I’ve always believed that Serbian education is at a high level and that it represents a key asset for work and success. I also recognised that the English are good merchants and promoters of their businesses, so I sought to combine those qualities and that’s how the slogan “Serbian brains, English management” emerged, and we created a collaboration in which we produced software in Serbia, which the English then promoted and sold in the UK. We were equal partners with a common vision that was even recognised by BBC World.

Your company is a premium member of the British-Serbian Chamber of Commerce. What are you brought by that premium membership? Do you think the BSCC represents the best example of cooperation in diplomacy and trade between our two countries?

— Božić i Sinovi, together with Gowi, have been members of the British-Serbian Chamber of Commerce for many years, and we have always been involved in and supported the promotion of British-Serbian business, economic and trade relations, while at the same time we have served as a good example of how things should be done in practice. The BSCC has grown to become a serious organisation that helps strengthen both British companies in Serbia and Serbian companies in Britain.

I can state unreservedly that the chamber has advanced a lot in recent years, with president Dr David Landsman at the helm, as well as with executive directors Jadranka Dervišević Kitarić and Richard Robinson. They also received a lot of assistance from HM Ambassador of Great Britain to Serbia H.E Sian MacLeod, whose term ended recently.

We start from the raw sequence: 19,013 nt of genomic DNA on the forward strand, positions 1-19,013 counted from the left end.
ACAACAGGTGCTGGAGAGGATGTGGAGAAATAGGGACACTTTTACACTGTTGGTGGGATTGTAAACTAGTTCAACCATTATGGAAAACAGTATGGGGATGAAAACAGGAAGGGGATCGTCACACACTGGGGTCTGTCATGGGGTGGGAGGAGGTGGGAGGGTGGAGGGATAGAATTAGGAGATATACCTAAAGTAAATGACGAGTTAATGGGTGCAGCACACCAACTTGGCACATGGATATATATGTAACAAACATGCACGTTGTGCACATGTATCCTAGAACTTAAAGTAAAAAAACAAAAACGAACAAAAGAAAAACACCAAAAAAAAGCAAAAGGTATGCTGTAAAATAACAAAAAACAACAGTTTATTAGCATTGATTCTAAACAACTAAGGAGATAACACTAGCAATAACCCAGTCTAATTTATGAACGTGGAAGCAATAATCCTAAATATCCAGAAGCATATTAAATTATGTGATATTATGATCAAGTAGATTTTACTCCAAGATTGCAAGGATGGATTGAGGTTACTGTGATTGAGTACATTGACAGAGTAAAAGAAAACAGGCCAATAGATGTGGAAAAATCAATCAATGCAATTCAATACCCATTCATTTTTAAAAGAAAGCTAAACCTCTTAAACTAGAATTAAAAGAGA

Good economic relations and interests, coupled with mutual economic growth, are crucial to coming up with many political solutions, or at least that’s how they think in the UK

As a man who comes from the Diaspora (as a former member and representative of the UK in the Serbian World Economic Council for the Diaspora) and a longstanding member of the BSCC, I can say that – given that Serbia doesn’t have Diaspora Serbs in the UK Parliament – the BSCC is actually the organisation that provides maximum support and protects economic and trade relations between the two countries. I also think that those of us that are members of the BSCC have also contributed to the fact that British Airways recently restored flights along the London-Belgrade route after a break of 13 years. We also launched a large petition calling for visa-free travel to the UK for Serbian citizens.

Good economic relations and interests, coupled with mutual economic growth, are also crucial to coming up with many political solutions, or at least that’s how they think in the UK. I believe that the new ambassador, H.E. Edward Ferguson, will also take more positive steps in terms of improving bilateral cooperation.

You have three sons. How important was their education to you?

— I often introduced myself to people in England by saying: I’m a wealthy man because I have three sons and am happily married. I’m happy that my sons, despite being born and resident in England, have perfect knowledge of the Serbian language and that they love our culture and customs. They completed their studies at renowned schools, colleges and highly- ranked universities.